The Trailblazing Boy Racer
While not strictly hot hatches, the Ford Escort Mk2 RS2000, its predecessor the Mk1 and stablemates the Mk2 Mexico and the hardcore Series X, blazed the trail for fast, high-spec versions of ‘normal’ road cars – and they did a fine, fine job.
History of the Ford Escort Mk2 RS2000
Based on the standard Mk2 Escort, the RS2000 (RS stands for Rallye Sport) was conceived by Ford’s Active Competitions department based at Boreham in Essex. Ford’s rally cars were very highly tuned road cars but in order to satisfy the growing demand for cheap, fast cars with popular mass appeal, the easier option appeared to be bolting in bigger engines from cars higher up Ford’s range.
Launched in January 1976 with a longitudinally mounted 2.0-litre, in-line 4-cylinder SOHC engine with the gearbox in the back, the Mk2 RS2000 quickly became the car of choice for a generation of lads who wanted to drive fast and do handbrake turns but couldn’t wait for the Golf GTI or the XR3i to be invented.
The Mk2 RS2000 was designed in Cologne at Ford’s styling house – the same studio responsible for the utterly bonkers 3.1-litre Capri RS3100. The fundamentals of the car remained true to the original Mk2 Escort but with the addition of a lightweight polyurethane ‘droop snoot’ at the front that vastly improved the aerodynamic profile of the car and quad racing headlamps to cement the RS sporting pedigree.
While the RS models had undoubted racing credentials (the RS1800 won 20 World Rally Championship stages between 1975 and 1981, including four with legendary Finnish driver Ari Vatanen at the wheel), it was equally at home pootling around the shops or dropping the kids off at school. The only place where the Mk2 wasn’t particularly comfortable was on motorway runs because the four-speed box was purposely geared low so it could jump off the lights quickly.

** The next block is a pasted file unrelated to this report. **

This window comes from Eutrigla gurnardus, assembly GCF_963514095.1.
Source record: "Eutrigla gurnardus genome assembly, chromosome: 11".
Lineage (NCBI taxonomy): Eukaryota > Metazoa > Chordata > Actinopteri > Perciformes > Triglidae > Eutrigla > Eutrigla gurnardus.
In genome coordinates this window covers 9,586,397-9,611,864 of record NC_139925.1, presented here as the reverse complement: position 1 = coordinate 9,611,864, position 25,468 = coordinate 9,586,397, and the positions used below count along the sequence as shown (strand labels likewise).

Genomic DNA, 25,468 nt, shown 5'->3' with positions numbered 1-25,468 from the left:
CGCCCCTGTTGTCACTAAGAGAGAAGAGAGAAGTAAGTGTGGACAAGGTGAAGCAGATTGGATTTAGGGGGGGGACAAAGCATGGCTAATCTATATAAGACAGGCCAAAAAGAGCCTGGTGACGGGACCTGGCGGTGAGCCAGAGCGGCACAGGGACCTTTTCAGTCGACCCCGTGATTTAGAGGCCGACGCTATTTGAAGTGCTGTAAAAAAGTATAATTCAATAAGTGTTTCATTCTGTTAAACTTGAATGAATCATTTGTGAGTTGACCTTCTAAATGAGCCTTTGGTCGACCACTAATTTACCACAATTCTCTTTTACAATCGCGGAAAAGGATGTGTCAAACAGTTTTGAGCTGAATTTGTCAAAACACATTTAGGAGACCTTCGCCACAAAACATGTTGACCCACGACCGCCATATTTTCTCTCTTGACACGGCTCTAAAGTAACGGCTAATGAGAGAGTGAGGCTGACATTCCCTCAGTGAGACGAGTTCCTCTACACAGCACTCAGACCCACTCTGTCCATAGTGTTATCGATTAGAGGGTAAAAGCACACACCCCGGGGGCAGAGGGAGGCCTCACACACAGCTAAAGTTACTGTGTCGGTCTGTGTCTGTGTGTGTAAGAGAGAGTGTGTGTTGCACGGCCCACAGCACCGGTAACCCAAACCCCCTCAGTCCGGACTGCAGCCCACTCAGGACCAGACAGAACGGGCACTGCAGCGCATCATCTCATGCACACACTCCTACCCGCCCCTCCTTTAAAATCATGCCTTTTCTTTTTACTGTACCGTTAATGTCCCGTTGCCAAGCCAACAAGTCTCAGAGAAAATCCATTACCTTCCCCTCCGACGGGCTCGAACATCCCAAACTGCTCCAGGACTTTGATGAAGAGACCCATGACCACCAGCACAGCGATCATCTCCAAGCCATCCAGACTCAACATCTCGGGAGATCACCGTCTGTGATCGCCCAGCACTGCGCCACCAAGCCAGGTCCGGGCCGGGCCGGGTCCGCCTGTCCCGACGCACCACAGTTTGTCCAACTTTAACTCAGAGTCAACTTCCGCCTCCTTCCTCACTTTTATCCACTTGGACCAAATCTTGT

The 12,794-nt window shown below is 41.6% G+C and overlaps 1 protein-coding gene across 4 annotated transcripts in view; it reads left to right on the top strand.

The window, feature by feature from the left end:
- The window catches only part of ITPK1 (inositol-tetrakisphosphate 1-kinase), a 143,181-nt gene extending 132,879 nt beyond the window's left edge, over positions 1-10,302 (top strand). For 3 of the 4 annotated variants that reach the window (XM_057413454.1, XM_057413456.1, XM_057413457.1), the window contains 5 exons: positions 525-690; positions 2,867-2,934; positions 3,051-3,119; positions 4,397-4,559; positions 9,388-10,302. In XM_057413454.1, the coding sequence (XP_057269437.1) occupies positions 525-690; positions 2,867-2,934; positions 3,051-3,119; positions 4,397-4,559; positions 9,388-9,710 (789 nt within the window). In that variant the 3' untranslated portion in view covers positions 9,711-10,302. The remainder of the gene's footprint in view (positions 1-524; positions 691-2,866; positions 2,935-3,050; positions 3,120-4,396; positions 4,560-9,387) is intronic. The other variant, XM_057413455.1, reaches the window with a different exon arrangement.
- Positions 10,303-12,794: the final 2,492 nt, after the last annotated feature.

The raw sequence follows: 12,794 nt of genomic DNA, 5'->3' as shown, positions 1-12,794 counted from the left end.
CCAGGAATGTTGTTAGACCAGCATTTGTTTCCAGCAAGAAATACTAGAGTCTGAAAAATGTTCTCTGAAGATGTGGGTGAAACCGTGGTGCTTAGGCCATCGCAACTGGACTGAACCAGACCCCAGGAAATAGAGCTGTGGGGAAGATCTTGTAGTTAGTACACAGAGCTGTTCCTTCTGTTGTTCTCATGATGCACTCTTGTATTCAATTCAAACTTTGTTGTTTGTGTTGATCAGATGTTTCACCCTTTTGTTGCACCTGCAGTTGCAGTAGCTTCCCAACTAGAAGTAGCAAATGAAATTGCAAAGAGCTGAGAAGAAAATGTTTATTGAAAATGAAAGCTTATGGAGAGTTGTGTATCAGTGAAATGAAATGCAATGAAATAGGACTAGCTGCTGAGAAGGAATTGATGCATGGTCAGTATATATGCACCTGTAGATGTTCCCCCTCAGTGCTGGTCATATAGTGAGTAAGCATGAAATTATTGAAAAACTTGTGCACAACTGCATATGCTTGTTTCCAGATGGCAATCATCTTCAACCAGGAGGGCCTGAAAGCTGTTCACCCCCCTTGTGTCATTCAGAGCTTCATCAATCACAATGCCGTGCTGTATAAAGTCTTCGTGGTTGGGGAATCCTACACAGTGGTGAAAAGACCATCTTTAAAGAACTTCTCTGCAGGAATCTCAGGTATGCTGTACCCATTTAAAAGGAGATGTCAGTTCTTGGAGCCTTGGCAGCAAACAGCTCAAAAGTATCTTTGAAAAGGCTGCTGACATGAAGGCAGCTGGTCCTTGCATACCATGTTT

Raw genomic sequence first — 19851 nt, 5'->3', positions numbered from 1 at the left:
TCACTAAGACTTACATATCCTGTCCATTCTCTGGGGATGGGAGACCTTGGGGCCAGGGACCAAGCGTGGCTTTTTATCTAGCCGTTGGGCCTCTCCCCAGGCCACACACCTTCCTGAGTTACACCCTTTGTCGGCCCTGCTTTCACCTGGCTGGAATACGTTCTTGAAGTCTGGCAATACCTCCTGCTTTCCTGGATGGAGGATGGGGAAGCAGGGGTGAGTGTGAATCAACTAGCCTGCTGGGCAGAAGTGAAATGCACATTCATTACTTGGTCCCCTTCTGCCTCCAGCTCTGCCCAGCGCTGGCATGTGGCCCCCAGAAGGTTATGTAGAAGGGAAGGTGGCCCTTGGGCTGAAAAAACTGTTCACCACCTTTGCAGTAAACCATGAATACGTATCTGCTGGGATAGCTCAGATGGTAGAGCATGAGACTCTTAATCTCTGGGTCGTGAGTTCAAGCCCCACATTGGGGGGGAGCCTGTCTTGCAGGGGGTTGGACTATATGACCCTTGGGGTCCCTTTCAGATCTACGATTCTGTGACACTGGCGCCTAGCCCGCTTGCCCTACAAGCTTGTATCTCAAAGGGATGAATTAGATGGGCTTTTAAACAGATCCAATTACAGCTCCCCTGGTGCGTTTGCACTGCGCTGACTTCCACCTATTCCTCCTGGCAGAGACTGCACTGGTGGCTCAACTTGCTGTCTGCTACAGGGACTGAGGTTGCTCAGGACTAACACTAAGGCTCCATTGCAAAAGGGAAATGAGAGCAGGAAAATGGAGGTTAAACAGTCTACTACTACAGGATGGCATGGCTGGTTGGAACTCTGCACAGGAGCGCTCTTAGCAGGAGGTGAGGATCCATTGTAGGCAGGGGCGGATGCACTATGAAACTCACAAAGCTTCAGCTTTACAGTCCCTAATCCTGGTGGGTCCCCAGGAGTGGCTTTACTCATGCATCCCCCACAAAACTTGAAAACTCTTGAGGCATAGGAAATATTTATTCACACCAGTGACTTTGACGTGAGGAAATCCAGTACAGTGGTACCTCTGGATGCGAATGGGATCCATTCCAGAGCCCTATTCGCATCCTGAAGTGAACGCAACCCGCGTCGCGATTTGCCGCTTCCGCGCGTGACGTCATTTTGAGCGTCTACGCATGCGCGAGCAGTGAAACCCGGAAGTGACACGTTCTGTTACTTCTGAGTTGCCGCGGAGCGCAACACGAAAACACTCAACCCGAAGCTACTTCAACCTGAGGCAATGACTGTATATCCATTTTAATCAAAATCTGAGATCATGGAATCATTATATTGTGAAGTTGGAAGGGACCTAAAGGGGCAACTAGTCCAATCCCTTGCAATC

In an interesting aside, the Mk2 RS2000s handling was the responsibility of Tom Walkinshaw, then an accomplished engineer and aspiring racing driver and later to become the Engineering Director of Flavio Briatore’s Benneton F1 team as well as an instrumental component in the recruitment of a certain Michael Schumacher. He also bought the Arrows F1 team and pulled off a stunning coup by hiring then F1 world champion Damon Hill.
As odd as it sounds by today’s exacting standards, the Mk2 RS2000 was considered luxurious since it came equipped with a glove box, centre console, carpets and full door cards!
As with all fast Fords, the opportunities for customising were cheap and plentiful. RS dealers offered the Series X package, the most dramatic of which was a full engine upgrade to Group One specification (boosting the engine from 110bhp to 146bhp) as well as wider tyres, a full body kit and what was known as a ‘Rocket’ gear kit…
The last iteration of the Mk2 RS2000 in 1979 featured the beginnings of the boy-racer staples – bronze tinted glass and textbook Fishnet Recaro seats.
Production of the Mk2 RS2000 ended in the summer of 1980 and with it, the RS name. It was reprieved two years later with the front-wheel drive Escort RS1600i but the Mk2 remains in our hearts as one of the very best cars to carry the RS name.